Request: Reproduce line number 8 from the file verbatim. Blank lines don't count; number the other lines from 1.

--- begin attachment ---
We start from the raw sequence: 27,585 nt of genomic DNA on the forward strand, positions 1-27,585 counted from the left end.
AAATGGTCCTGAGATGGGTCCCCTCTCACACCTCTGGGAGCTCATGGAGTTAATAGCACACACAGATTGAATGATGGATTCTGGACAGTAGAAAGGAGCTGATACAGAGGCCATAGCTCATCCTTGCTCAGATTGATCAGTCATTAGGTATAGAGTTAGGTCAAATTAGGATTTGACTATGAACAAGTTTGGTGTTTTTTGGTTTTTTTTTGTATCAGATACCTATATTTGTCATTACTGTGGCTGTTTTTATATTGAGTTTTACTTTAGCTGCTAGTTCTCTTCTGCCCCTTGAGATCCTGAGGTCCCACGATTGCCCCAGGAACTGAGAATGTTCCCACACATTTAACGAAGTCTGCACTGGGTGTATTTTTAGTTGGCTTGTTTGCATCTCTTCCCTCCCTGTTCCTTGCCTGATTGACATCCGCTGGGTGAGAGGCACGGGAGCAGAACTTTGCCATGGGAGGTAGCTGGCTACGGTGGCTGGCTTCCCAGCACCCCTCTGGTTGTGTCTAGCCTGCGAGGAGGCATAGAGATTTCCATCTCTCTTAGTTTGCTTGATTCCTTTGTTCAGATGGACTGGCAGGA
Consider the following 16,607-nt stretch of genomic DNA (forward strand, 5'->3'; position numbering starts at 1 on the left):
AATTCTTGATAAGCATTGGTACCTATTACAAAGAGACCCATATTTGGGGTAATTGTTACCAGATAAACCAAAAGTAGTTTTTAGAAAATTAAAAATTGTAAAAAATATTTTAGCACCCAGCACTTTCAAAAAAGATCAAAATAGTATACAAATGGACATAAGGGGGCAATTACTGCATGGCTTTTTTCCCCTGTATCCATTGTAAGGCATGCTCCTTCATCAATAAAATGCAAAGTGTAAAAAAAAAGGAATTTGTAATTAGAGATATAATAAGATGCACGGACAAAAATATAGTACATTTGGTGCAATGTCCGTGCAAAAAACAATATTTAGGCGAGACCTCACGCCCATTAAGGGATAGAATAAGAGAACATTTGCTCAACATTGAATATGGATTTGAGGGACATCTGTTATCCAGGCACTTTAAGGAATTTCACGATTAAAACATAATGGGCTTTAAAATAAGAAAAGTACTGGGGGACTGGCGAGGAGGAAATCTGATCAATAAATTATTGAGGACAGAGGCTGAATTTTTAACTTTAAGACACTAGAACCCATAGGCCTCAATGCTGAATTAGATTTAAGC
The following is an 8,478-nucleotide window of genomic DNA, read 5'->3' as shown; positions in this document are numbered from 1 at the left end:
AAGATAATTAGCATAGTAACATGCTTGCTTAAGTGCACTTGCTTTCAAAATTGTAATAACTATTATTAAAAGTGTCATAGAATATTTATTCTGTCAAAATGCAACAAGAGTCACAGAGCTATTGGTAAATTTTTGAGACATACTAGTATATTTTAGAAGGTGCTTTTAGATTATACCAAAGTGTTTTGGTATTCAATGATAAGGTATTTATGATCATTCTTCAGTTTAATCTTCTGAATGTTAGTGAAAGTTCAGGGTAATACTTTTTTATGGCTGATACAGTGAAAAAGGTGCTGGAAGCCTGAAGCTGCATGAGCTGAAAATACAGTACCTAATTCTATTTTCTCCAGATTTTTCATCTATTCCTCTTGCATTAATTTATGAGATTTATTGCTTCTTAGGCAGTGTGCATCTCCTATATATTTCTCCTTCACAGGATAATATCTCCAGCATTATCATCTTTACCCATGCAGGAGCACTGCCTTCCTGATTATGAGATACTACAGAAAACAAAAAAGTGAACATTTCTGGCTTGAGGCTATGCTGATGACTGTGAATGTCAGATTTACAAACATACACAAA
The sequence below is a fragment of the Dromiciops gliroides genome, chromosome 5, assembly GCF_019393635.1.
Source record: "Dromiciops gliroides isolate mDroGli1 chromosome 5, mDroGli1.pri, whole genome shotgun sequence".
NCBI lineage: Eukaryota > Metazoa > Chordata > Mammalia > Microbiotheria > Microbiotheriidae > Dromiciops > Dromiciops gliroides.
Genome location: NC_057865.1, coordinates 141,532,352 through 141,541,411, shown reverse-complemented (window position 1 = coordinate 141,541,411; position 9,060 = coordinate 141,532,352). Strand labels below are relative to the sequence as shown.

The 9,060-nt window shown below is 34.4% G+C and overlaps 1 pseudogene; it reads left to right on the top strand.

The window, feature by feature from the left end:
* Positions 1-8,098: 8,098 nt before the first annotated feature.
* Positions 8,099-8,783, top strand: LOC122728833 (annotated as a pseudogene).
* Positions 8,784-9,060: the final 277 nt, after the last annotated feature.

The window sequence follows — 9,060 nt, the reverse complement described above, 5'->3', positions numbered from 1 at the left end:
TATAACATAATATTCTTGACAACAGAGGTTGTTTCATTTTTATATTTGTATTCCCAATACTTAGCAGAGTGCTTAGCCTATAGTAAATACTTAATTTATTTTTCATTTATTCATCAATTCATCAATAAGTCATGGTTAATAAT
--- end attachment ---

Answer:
Source record: "Dromiciops gliroides isolate mDroGli1 chromosome 5, mDroGli1.pri, whole genome shotgun sequence".